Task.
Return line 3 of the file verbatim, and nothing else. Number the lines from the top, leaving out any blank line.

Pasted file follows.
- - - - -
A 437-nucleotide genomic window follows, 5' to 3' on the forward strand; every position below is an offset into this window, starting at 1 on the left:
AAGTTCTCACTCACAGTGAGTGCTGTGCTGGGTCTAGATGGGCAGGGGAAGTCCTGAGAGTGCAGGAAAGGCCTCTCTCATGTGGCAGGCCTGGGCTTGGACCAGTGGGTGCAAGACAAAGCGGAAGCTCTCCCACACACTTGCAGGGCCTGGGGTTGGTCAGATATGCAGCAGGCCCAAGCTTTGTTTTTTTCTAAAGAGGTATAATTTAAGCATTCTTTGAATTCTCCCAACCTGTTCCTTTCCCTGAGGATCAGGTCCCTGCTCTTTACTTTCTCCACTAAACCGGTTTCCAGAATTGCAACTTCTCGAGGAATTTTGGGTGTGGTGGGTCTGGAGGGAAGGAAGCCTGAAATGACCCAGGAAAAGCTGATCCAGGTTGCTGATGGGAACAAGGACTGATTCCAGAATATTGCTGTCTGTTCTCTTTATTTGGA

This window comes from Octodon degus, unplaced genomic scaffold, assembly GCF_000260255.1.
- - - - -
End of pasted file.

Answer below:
This window comes from Octodon degus, unplaced genomic scaffold, assembly GCF_000260255.1.